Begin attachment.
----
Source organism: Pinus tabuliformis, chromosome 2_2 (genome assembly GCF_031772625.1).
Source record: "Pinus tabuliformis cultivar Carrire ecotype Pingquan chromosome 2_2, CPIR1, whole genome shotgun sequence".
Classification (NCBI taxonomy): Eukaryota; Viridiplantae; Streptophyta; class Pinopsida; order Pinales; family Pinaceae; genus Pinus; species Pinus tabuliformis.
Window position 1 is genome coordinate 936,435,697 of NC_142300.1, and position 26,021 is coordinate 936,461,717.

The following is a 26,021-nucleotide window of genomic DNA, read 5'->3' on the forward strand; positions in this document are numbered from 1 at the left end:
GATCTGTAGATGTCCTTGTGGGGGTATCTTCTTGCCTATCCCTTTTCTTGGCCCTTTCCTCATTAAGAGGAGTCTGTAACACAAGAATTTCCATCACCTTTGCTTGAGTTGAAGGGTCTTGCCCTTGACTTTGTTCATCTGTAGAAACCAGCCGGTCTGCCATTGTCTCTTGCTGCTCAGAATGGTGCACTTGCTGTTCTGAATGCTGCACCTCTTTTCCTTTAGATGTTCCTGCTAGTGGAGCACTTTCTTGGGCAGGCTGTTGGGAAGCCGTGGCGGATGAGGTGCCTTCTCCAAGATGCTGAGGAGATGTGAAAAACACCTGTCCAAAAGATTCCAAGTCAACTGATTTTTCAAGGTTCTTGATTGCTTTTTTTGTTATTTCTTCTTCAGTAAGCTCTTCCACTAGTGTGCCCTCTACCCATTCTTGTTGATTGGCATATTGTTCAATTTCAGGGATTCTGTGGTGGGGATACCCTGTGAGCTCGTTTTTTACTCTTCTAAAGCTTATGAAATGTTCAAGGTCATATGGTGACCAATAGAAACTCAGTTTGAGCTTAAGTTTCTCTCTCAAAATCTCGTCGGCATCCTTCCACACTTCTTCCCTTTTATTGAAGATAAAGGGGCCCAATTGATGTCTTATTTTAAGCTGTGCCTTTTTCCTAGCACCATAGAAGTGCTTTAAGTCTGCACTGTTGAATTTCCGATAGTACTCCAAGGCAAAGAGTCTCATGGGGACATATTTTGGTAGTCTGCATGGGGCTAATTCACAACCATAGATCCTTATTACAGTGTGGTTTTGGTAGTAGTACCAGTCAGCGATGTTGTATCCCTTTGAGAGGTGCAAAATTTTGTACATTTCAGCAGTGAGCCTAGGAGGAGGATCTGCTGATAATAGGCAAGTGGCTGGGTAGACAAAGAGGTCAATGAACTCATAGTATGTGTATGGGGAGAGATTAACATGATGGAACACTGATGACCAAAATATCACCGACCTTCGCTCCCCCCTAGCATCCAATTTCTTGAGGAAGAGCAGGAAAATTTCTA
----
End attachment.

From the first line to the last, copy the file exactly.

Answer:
Source organism: Pinus tabuliformis, chromosome 2_2 (genome assembly GCF_031772625.1).
Source record: "Pinus tabuliformis cultivar Carrire ecotype Pingquan chromosome 2_2, CPIR1, whole genome shotgun sequence".
Classification (NCBI taxonomy): Eukaryota; Viridiplantae; Streptophyta; class Pinopsida; order Pinales; family Pinaceae; genus Pinus; species Pinus tabuliformis.
Window position 1 is genome coordinate 936,435,697 of NC_142300.1, and position 26,021 is coordinate 936,461,717.

The following is a 26,021-nucleotide window of genomic DNA, read 5'->3' on the forward strand; positions in this document are numbered from 1 at the left end:
GATCTGTAGATGTCCTTGTGGGGGTATCTTCTTGCCTATCCCTTTTCTTGGCCCTTTCCTCATTAAGAGGAGTCTGTAACACAAGAATTTCCATCACCTTTGCTTGAGTTGAAGGGTCTTGCCCTTGACTTTGTTCATCTGTAGAAACCAGCCGGTCTGCCATTGTCTCTTGCTGCTCAGAATGGTGCACTTGCTGTTCTGAATGCTGCACCTCTTTTCCTTTAGATGTTCCTGCTAGTGGAGCACTTTCTTGGGCAGGCTGTTGGGAAGCCGTGGCGGATGAGGTGCCTTCTCCAAGATGCTGAGGAGATGTGAAAAACACCTGTCCAAAAGATTCCAAGTCAACTGATTTTTCAAGGTTCTTGATTGCTTTTTTTGTTATTTCTTCTTCAGTAAGCTCTTCCACTAGTGTGCCCTCTACCCATTCTTGTTGATTGGCATATTGTTCAATTTCAGGGATTCTGTGGTGGGGATACCCTGTGAGCTCGTTTTTTACTCTTCTAAAGCTTATGAAATGTTCAAGGTCATATGGTGACCAATAGAAACTCAGTTTGAGCTTAAGTTTCTCTCTCAAAATCTCGTCGGCATCCTTCCACACTTCTTCCCTTTTATTGAAGATAAAGGGGCCCAATTGATGTCTTATTTTAAGCTGTGCCTTTTTCCTAGCACCATAGAAGTGCTTTAAGTCTGCACTGTTGAATTTCCGATAGTACTCCAAGGCAAAGAGTCTCATGGGGACATATTTTGGTAGTCTGCATGGGGCTAATTCACAACCATAGATCCTTATTACAGTGTGGTTTTGGTAGTAGTACCAGTCAGCGATGTTGTATCCCTTTGAGAGGTGCAAAATTTTGTACATTTCAGCAGTGAGCCTAGGAGGAGGATCTGCTGATAATAGGCAAGTGGCTGGGTAGACAAAGAGGTCAATGAACTCATAGTATGTGTATGGGGAGAGATTAACATGATGGAACACTGATGACCAAAATATCACCGACCTTCGCTCCCCCCTAGCATCCAATTTCTTGAGGAAGAGCAGGAAAATTTCTA